Quantum networking tools with single atoms and single photons

In this project we use single trapped ions and single photons to develop and investigate tools for quantum optical information technology; in particular, we aim at implementing basic building blocks for a quantum network.

In quantum mechanics, the measurement of a state generally modifies ("projects") this state: once measured, the original state may be lost, such that one cannot measure all the properties of a quantum state at the same time. Therefore, when quantum states such as the properties of individual photons are used for transmitting quantum information, any operation between their emission and their final reception has to happen without measuring them. In particular, this is true for intermediate storage of the quantum state. This makes photon-atom interfaces necessary which convert the quantum state coherently between the two systems.

Our experimental setup consists of two linear Paul traps mounted in separate vacuum chambers, in which we trap single or few calcium ions (40Ca+). The ions are laser-cooled, and we use in-vacuum high numerical aperture optics (HALOs) to efficiently interface the single ions with light at different wavelengths [1].


We also operate a spontaneous parametric down-conversion (SPDC) source of entangled photon pairs. The source is narrowband and tunable for efficient interaction with one of the transitions in the Ca+ ion [2,3].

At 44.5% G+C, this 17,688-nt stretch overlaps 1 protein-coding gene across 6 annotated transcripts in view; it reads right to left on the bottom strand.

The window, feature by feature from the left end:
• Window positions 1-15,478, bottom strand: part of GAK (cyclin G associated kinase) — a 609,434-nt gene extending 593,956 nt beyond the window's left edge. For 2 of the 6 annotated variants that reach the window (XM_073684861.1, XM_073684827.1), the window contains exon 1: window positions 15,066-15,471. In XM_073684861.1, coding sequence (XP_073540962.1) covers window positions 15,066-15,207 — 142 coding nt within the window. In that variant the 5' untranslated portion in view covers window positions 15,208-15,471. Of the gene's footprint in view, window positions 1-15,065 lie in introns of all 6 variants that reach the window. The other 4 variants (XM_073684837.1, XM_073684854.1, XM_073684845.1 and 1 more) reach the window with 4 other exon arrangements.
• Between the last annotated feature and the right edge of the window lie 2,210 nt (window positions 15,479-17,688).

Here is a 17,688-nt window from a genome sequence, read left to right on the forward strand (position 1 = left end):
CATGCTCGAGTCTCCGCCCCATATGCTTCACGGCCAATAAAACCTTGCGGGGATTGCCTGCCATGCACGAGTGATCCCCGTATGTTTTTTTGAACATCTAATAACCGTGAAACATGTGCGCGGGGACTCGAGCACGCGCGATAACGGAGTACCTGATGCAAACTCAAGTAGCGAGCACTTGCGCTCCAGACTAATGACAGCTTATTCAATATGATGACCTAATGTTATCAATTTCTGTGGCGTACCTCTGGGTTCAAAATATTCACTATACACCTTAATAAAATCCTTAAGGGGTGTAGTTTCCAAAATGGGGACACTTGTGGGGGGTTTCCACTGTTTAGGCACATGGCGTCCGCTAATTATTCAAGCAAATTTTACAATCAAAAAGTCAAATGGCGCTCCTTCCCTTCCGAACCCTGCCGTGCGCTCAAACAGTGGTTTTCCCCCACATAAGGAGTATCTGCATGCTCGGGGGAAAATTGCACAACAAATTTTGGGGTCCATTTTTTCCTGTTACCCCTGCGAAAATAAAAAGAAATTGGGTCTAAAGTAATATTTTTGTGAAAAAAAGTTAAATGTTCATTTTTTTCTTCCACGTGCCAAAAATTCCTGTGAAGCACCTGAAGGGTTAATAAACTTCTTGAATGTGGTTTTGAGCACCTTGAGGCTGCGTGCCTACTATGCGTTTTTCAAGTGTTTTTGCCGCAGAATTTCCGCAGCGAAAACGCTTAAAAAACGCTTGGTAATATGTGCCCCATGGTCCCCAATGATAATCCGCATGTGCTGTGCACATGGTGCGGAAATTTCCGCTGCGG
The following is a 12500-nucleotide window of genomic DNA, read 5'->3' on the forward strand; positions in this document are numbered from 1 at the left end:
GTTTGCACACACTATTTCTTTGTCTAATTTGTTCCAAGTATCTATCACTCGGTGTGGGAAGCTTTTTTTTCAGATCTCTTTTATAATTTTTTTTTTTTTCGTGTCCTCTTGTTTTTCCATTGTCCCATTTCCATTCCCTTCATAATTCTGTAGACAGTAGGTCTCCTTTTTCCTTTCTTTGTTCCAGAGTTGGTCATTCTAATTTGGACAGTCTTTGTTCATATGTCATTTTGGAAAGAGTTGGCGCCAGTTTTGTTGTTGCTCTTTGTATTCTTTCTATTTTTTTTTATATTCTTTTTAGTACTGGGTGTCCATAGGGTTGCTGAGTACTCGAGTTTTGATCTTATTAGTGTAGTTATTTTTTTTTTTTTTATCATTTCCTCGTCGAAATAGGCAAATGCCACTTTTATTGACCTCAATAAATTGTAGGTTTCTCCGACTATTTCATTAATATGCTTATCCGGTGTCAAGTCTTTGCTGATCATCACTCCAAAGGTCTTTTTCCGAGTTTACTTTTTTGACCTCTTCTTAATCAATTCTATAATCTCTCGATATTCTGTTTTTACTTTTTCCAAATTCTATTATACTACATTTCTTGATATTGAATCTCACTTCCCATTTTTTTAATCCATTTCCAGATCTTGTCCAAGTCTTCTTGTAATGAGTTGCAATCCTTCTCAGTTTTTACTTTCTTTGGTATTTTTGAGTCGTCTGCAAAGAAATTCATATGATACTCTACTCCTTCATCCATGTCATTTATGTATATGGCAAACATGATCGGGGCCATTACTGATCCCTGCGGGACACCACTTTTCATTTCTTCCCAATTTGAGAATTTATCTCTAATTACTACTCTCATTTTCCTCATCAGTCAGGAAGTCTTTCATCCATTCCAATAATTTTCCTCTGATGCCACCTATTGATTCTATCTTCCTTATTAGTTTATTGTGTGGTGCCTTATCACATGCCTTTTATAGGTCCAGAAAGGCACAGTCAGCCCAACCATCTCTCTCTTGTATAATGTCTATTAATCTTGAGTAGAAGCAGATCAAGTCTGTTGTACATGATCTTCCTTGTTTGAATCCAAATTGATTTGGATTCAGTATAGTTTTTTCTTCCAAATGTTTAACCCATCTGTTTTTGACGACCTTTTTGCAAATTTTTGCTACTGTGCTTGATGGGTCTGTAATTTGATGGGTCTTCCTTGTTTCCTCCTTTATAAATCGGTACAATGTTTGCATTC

Recent work
With two ions, one in each of the two traps, we have realized two-photon interference of single photons emitted by the distant ions, both in continuous [1] and in pulsed [4] excitation mode. This is a necessary step for implementing a probabilistic protocol that entangles two distant ions [5,6].
With one single ion, we have demonstrated the creation of bandwidth-tunable single photons at high rate, approaching the Fourier limit within a factor of two [4]. Single photons from a single ion were also shown to exhibit increased anti-bunching if specific combinations of polarisations of the exciting lasers and the detected photons are employed [7]. Controlled generation of single photons is of general importance in quantum communication.
Using one ion and the photon source, we have furthermore established for the first time the interaction of a down-conversion based entangled photon pair source and a single trapped ion [8]. In a subsequent experiment we observed correlations between the detection of a photon from the photon source and the absorption of its partner photon by an ion [9]. This experiment has milestone character, as it connects for the first time two outstanding physical systems in quantum information science: single ions, which are paradigmatic in quantum information processing, and SPDC photon pairs, which have the same fundamental role in quantum communication.

In future experiments we will continue obtaining control over absorption and emission processes at the level of individual particles. In general, we pursue the implementation of quantum optical experiments that lead to a better understanding and control of the involved processes and thereby to the development of new tools for quantum optical information technologies.

[1]  Gerber et al., New Journal of Physics, 2009, 11, 013032
[2]  Haase et al., Optics Letters, 2009, 34, 55
[3]  Piro et al., J. Phys. B, 2009, 42, 114002
[4]  Almendros et al., Phys. Rev. Lett., 2009, 103, 213601
[5]  Simon et al., Phys. Rev. Lett., 2003, 91, 110405
[6]  Moehring et al., Nature, 2009, 449, 68
[7]  Rohde et al., J. Opt. Soc. Am. B, 2010, 27, A81
[8]  Schuck et al., Phys. Rev. A, 2010, 81, 011802
[9]  Piro et al., Nature Physics, 2010, 7, 17